The Parents of St. Catherine’s Montessori: A Chain of Helping Hands, Linked Across Decades
As St. Catherine’s celebrates its 50th anniversary this year, we look back and give thanks to all who contributed to the achievement of this amazing milestone. One group – so large, so generous, so unstinting in every way – has and continues to be the wonderful parents of the St. Catherine’s community. As always, Sister Shirley said it best: “The parents support the school because they have seen our program and they like it. Without the parents, St. Catherine’s Montessori would not be.”
The Path to the Castle
From the very beginning, when Sr. Edna Ann opened the doors to Dominican Montessori (as SCM was originally called) with 43 students in the former St. Agnes Academy building, parents pitched in. “They collected recipes and made a beautiful cookbook to raise money,” remembers Sr. Mary Magdalen Hanel. Parents donated items to class lists of needed supplies, volunteered to organize and clean up, and generally jumped in with both feet to support the school.
“All parents are in the PSO the minute they become parents at St. Catherine’s,” said Mary Tysor, current chair of the SCM Parent Service Organization. The PSO was officially founded in 1989, but parent volunteer efforts were the backbone of the school from its inception, and never more so than when the school needed new premises. The Timberside school campus is the fourth building occupied by St. Catherine’s, and the history of each move can be traced back to the dedicated parents who helped the school continue, sustaining its mission.
“Mothers have baked cakes to sell. Fathers have volunteered to paint. Some have guaranteed bank loans. And one father who runs an ad agency volunteered to take pictures and put out a brochure. All to help keep 'the little society' at Dominican Montessori school afloat,” ran an article in The Houston Post, May 26, 1974, when the St. Agnes building was sold and the school needed to vacate the premises. Father Gerald Joubert of Holy Rosary found an unused parish daycare on the second floor of the Holy Rosary building. Families worked around the clock, packing up and moving the entire school in just three days to its new home at 3617 Milam Street.
That same year, parents, lead by Peter Morris, spearheaded the effort to establish the school’s status as a non-profit corporation, enabling financial support from benefactors, grants, and private donations. Their foresight was prescient, as the school would have to move again in less than a decade.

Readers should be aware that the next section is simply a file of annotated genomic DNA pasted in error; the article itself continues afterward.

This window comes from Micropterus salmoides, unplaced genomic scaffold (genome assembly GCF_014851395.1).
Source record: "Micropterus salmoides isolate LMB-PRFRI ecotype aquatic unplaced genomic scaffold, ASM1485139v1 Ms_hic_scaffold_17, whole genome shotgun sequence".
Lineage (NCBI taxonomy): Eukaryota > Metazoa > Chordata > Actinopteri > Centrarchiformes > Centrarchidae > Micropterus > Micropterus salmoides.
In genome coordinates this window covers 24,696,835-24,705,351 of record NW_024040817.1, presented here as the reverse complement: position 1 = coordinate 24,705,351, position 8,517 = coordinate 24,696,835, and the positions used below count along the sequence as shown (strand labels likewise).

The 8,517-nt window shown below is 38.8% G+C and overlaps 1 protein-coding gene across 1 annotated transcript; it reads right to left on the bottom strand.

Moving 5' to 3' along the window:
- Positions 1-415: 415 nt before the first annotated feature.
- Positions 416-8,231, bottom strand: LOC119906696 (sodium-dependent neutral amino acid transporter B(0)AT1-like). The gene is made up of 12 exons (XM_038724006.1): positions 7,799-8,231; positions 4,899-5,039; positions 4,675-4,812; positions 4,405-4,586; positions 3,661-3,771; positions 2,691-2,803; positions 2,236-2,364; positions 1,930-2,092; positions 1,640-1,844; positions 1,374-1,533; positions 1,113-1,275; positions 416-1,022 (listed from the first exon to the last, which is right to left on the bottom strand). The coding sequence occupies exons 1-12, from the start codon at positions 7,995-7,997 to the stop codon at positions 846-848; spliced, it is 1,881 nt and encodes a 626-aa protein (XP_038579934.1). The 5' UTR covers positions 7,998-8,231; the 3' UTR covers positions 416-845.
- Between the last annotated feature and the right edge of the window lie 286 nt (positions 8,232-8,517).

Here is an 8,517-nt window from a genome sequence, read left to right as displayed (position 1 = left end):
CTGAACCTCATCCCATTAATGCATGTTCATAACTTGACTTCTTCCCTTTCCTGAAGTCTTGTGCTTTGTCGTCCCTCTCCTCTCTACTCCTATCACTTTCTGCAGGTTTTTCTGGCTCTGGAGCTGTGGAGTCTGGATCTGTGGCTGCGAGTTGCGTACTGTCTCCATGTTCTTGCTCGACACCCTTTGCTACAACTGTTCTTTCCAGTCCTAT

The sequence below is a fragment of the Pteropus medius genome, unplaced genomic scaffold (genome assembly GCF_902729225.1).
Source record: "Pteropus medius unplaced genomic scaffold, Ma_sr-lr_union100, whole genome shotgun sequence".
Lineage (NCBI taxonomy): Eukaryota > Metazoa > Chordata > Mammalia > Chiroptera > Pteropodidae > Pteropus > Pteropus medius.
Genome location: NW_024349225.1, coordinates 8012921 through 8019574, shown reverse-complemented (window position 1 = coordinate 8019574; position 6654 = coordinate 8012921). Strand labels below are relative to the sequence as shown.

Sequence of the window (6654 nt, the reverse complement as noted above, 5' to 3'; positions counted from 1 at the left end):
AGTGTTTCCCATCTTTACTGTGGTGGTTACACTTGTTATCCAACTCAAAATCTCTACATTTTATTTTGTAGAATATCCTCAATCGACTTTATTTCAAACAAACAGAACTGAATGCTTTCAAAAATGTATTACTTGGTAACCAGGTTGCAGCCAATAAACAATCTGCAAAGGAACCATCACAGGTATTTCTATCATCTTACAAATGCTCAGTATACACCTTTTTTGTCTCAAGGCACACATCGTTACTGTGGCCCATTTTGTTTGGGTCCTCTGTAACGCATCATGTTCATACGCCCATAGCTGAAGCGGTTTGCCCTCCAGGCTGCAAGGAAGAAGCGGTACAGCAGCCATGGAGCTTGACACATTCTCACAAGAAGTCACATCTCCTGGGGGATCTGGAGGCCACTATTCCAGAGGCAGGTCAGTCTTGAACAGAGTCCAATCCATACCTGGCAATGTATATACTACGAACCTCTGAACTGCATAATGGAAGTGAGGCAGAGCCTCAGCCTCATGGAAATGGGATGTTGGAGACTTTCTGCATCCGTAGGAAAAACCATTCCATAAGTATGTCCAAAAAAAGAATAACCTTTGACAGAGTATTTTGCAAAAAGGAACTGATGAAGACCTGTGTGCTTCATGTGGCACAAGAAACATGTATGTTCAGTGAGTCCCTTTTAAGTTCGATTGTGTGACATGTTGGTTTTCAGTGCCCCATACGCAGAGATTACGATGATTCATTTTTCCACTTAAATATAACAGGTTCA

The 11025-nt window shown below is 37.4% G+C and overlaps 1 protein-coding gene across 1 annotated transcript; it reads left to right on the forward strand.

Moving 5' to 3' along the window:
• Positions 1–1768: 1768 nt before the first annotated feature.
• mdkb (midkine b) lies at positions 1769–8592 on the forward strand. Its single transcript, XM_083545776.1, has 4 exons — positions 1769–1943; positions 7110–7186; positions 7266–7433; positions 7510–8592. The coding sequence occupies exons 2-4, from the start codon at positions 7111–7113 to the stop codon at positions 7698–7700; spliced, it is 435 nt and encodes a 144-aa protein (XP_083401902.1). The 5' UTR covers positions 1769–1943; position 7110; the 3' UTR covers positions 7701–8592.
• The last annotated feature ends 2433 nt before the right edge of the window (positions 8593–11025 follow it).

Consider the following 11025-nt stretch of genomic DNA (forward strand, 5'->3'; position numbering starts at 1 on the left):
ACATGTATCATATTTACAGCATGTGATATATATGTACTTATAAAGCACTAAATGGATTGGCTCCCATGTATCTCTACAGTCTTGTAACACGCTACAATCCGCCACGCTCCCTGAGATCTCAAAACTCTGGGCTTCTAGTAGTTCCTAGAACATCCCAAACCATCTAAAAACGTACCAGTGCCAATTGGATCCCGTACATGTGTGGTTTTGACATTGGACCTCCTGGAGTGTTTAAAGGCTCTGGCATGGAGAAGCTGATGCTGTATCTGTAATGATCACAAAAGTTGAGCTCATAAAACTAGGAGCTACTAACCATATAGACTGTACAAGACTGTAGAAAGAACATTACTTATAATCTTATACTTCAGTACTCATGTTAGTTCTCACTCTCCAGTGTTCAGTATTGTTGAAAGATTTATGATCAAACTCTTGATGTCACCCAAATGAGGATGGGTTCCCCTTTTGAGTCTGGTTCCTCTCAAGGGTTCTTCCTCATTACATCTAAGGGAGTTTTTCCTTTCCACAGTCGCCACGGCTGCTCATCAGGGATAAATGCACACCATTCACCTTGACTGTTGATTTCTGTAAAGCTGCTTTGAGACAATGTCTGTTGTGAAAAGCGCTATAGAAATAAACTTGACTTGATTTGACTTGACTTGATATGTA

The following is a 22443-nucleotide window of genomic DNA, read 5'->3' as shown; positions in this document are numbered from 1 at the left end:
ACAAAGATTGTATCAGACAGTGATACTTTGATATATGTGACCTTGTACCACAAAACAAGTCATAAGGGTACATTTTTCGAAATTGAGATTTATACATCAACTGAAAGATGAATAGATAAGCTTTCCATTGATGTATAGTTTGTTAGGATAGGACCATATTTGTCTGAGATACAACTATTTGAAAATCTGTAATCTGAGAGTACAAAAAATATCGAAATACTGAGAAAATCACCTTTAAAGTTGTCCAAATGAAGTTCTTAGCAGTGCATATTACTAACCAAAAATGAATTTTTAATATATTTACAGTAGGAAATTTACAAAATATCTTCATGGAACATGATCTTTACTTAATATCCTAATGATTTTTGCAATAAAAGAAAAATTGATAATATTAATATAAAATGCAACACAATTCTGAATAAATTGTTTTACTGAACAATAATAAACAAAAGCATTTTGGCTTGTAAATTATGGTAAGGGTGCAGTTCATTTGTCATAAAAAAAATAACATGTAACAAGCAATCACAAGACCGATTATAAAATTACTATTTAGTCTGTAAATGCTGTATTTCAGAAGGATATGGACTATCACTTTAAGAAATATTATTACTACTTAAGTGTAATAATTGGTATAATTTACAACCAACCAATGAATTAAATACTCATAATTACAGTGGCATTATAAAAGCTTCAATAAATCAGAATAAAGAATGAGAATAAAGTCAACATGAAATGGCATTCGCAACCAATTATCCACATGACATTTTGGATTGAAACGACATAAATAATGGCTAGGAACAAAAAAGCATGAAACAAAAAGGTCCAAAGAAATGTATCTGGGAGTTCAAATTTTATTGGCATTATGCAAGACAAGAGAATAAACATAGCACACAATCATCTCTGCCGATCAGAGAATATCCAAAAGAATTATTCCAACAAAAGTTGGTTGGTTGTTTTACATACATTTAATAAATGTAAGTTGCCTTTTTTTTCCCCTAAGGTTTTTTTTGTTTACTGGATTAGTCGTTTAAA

In 1982, now with 117 students aged 2 ½ to 9 years, the school was “Caught between the city of Houston’s building code mandate that they vacate their downtown Holy Rosary Parish Building and a time-consuming and ultimately failed effort to build a new school in Bellaire,” explained an article in Texas Magazine's April, 24, 1983 issue. But, the story continued, “St. Catherine Montessori pulled off a coup: The school found an existing building and started classes within seven months. More than that, it was accomplished within budget.”
The speed and cost-effectiveness of the move to that existing building, the abandoned Weatherby Arms Museum, were largely due to the parents. The previous fall, parents threw the school’s first gala and auction, “A Night in Old Siena” to raise funds for acquiring and renovating a new campus. When building the school in Bellaire didn’t work out, parents organized rapidly and creatively to turn the derelict Arms Museum into a school.
The place was desperately in need of a major overhaul, which was done almost entirely with parent volunteers. Architect Bill Wheatley did the interior architectural plans. Another parent, Stuart Baker, volunteered his construction management of the project. An Exxon executive Jim Bragg, constructed custom oak cabinets. Photos of the construction show fathers Jim Dubay and John Sweeney taking sledgehammers to the walls, mother Helen Caspar assembling shelves, parents Pat and Bronne Conoley loading trucks…the list could go on for days. Parents transformed the asphalt parking lot into landscaped areas for gardens and playgrounds, drove dump trucks and moving trucks and loading carts, laid tiles and floors, and performed a hundred other tasks that saved the school money and time.
Even the children helped! Bill and Len Slusser’s children Adam and Joanna can be seen collecting debris, while Maria Diaz (yes, the same Maria Diaz still at the school!) and her daughter Leonor unpacked and organized the entire library.
St. Catherine’s “Castle,” as the 2510 Westridge campus was affectionately known, seemed like a final home for the school. But once again, forward thinking parents began planning for campus that would be designed and built from the ground up as a Montessori environment. By 1999, in a “Hats Off to the New Millennium” gala and auction celebrating the school’s 33rd year, parents were already raising over $68,500 for a building fund for a permanent location.
In PSO chair Mary Tysor’s words, “Someone already paved the way for my child to be in this school. When you know other parents made the effort to move us from the castle to this school...They didn’t get to benefit from all the hard work they put in, but they did it any way, because they believed in the school as a great place for future families and children. To me, I’m paying it forward.”
Still to come – “From the Castle to the Dream Campus”